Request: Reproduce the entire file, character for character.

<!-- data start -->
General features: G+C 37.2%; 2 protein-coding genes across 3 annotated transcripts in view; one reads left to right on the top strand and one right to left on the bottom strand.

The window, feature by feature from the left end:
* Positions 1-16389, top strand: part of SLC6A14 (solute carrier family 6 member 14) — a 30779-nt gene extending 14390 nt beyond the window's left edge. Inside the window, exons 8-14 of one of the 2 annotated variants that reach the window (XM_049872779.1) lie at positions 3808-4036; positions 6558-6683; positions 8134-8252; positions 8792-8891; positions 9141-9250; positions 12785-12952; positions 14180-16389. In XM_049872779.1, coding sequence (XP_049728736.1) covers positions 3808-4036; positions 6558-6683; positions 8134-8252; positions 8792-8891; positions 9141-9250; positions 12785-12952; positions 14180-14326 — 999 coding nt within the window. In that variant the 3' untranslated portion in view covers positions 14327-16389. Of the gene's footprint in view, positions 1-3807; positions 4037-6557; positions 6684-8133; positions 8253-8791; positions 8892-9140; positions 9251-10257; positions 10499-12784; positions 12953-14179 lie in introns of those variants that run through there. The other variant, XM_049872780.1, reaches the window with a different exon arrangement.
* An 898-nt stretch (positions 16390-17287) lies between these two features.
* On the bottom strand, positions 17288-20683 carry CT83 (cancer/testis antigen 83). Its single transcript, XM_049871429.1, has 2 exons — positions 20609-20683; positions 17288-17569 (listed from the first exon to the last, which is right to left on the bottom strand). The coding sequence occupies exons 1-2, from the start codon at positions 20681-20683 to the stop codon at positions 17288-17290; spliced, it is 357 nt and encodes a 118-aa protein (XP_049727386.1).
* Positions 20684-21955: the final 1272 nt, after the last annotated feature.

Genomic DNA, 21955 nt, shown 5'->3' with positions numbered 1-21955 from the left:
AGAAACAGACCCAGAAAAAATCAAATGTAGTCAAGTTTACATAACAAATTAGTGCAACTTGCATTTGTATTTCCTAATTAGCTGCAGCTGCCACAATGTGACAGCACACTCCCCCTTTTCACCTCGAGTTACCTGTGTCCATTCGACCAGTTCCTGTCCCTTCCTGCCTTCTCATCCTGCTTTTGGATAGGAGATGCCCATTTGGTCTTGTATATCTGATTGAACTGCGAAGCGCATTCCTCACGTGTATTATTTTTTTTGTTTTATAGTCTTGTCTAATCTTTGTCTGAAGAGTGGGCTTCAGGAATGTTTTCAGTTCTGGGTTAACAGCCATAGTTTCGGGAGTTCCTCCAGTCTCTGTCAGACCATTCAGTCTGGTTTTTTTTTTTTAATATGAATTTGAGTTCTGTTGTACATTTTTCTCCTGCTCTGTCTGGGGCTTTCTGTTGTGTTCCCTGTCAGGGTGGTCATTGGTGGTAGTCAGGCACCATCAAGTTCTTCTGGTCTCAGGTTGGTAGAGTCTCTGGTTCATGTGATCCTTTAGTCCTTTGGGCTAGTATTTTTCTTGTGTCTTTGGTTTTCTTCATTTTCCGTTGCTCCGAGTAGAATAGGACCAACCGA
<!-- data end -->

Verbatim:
General features: G+C 37.2%; 2 protein-coding genes across 3 annotated transcripts in view; one reads left to right on the top strand and one right to left on the bottom strand.

The window, feature by feature from the left end:
* Positions 1-16389, top strand: part of SLC6A14 (solute carrier family 6 member 14) — a 30779-nt gene extending 14390 nt beyond the window's left edge. Inside the window, exons 8-14 of one of the 2 annotated variants that reach the window (XM_049872779.1) lie at positions 3808-4036; positions 6558-6683; positions 8134-8252; positions 8792-8891; positions 9141-9250; positions 12785-12952; positions 14180-16389. In XM_049872779.1, coding sequence (XP_049728736.1) covers positions 3808-4036; positions 6558-6683; positions 8134-8252; positions 8792-8891; positions 9141-9250; positions 12785-12952; positions 14180-14326 — 999 coding nt within the window. In that variant the 3' untranslated portion in view covers positions 14327-16389. Of the gene's footprint in view, positions 1-3807; positions 4037-6557; positions 6684-8133; positions 8253-8791; positions 8892-9140; positions 9251-10257; positions 10499-12784; positions 12953-14179 lie in introns of those variants that run through there. The other variant, XM_049872780.1, reaches the window with a different exon arrangement.
* An 898-nt stretch (positions 16390-17287) lies between these two features.
* On the bottom strand, positions 17288-20683 carry CT83 (cancer/testis antigen 83). Its single transcript, XM_049871429.1, has 2 exons — positions 20609-20683; positions 17288-17569 (listed from the first exon to the last, which is right to left on the bottom strand). The coding sequence occupies exons 1-2, from the start codon at positions 20681-20683 to the stop codon at positions 17288-17290; spliced, it is 357 nt and encodes a 118-aa protein (XP_049727386.1).
* Positions 20684-21955: the final 1272 nt, after the last annotated feature.

Genomic DNA, 21955 nt, shown 5'->3' with positions numbered 1-21955 from the left:
AGAAACAGACCCAGAAAAAATCAAATGTAGTCAAGTTTACATAACAAATTAGTGCAACTTGCATTTGTATTTCCTAATTAGCTGCAGCTGCCACAATGTGACAGCACACTCCCCCTTTTCACCTCGAGTTACCTGTGTCCATTCGACCAGTTCCTGTCCCTTCCTGCCTTCTCATCCTGCTTTTGGATAGGAGATGCCCATTTGGTCTTGTATATCTGATTGAACTGCGAAGCGCATTCCTCACGTGTATTATTTTTTTTGTTTTATAGTCTTGTCTAATCTTTGTCTGAAGAGTGGGCTTCAGGAATGTTTTCAGTTCTGGGTTAACAGCCATAGTTTCGGGAGTTCCTCCAGTCTCTGTCAGACCATTCAGTCTGGTTTTTTTTTTTTAATATGAATTTGAGTTCTGTTGTACATTTTTCTCCTGCTCTGTCTGGGGCTTTCTGTTGTGTTCCCTGTCAGGGTGGTCATTGGTGGTAGTCAGGCACCATCAAGTTCTTCTGGTCTCAGGTTGGTAGAGTCTCTGGTTCATGTGATCCTTTAGTCCTTTGGGCTAGTATTTTTCTTGTGTCTTTGGTTTTCTTCATTTTCCGTTGCTCCGAGTAGAATAGGACCAACCGA